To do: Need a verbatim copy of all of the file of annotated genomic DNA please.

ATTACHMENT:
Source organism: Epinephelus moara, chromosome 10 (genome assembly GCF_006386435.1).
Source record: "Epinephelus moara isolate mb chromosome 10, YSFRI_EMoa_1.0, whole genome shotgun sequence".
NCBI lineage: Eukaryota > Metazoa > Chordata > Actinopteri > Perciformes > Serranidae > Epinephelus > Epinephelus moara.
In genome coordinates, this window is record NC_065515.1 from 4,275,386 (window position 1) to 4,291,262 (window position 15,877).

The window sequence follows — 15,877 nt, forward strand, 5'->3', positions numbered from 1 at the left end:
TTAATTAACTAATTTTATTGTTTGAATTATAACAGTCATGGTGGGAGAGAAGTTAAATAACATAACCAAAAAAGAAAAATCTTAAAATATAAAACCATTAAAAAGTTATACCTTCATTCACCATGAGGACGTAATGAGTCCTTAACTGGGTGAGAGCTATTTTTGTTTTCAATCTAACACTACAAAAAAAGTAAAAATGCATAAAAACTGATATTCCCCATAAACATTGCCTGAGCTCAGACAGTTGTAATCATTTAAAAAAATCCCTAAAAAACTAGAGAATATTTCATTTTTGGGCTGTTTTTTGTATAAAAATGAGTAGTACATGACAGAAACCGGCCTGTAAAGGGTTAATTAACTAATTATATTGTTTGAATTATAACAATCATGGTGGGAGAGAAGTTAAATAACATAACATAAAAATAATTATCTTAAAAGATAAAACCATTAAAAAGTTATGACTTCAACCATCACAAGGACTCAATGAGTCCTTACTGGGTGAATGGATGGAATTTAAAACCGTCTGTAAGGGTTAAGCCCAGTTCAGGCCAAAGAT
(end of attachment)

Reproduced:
Source organism: Epinephelus moara, chromosome 10 (genome assembly GCF_006386435.1).
Source record: "Epinephelus moara isolate mb chromosome 10, YSFRI_EMoa_1.0, whole genome shotgun sequence".
NCBI lineage: Eukaryota > Metazoa > Chordata > Actinopteri > Perciformes > Serranidae > Epinephelus > Epinephelus moara.
In genome coordinates, this window is record NC_065515.1 from 4,275,386 (window position 1) to 4,291,262 (window position 15,877).

The window sequence follows — 15,877 nt, forward strand, 5'->3', positions numbered from 1 at the left end:
TTAATTAACTAATTTTATTGTTTGAATTATAACAGTCATGGTGGGAGAGAAGTTAAATAACATAACCAAAAAAGAAAAATCTTAAAATATAAAACCATTAAAAAGTTATACCTTCATTCACCATGAGGACGTAATGAGTCCTTAACTGGGTGAGAGCTATTTTTGTTTTCAATCTAACACTACAAAAAAAGTAAAAATGCATAAAAACTGATATTCCCCATAAACATTGCCTGAGCTCAGACAGTTGTAATCATTTAAAAAAATCCCTAAAAAACTAGAGAATATTTCATTTTTGGGCTGTTTTTTGTATAAAAATGAGTAGTACATGACAGAAACCGGCCTGTAAAGGGTTAATTAACTAATTATATTGTTTGAATTATAACAATCATGGTGGGAGAGAAGTTAAATAACATAACATAAAAATAATTATCTTAAAAGATAAAACCATTAAAAAGTTATGACTTCAACCATCACAAGGACTCAATGAGTCCTTACTGGGTGAATGGATGGAATTTAAAACCGTCTGTAAGGGTTAAGCCCAGTTCAGGCCAAAGAT